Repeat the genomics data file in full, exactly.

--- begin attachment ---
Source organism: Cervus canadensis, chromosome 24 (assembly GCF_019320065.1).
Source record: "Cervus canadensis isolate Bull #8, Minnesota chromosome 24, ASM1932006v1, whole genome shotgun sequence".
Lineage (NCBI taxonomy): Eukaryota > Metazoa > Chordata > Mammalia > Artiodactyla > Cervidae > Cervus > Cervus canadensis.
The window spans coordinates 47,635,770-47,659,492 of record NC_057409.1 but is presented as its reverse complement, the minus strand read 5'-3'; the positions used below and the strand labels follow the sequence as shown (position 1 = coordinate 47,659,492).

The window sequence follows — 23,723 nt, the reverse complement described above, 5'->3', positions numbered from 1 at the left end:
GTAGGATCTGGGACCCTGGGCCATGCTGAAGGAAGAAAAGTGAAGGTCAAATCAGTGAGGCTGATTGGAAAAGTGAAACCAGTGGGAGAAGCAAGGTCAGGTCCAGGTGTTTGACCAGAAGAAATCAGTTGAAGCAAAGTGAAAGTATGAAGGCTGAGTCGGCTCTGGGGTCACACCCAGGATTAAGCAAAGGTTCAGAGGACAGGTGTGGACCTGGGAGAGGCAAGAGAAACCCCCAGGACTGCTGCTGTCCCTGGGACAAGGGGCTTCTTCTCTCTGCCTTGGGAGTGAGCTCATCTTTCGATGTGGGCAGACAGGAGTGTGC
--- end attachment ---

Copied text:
Source organism: Cervus canadensis, chromosome 24 (assembly GCF_019320065.1).
Source record: "Cervus canadensis isolate Bull #8, Minnesota chromosome 24, ASM1932006v1, whole genome shotgun sequence".
Lineage (NCBI taxonomy): Eukaryota > Metazoa > Chordata > Mammalia > Artiodactyla > Cervidae > Cervus > Cervus canadensis.
The window spans coordinates 47,635,770-47,659,492 of record NC_057409.1 but is presented as its reverse complement, the minus strand read 5'-3'; the positions used below and the strand labels follow the sequence as shown (position 1 = coordinate 47,659,492).

The window sequence follows — 23,723 nt, the reverse complement described above, 5'->3', positions numbered from 1 at the left end:
GTAGGATCTGGGACCCTGGGCCATGCTGAAGGAAGAAAAGTGAAGGTCAAATCAGTGAGGCTGATTGGAAAAGTGAAACCAGTGGGAGAAGCAAGGTCAGGTCCAGGTGTTTGACCAGAAGAAATCAGTTGAAGCAAAGTGAAAGTATGAAGGCTGAGTCGGCTCTGGGGTCACACCCAGGATTAAGCAAAGGTTCAGAGGACAGGTGTGGACCTGGGAGAGGCAAGAGAAACCCCCAGGACTGCTGCTGTCCCTGGGACAAGGGGCTTCTTCTCTCTGCCTTGGGAGTGAGCTCATCTTTCGATGTGGGCAGACAGGAGTGTGC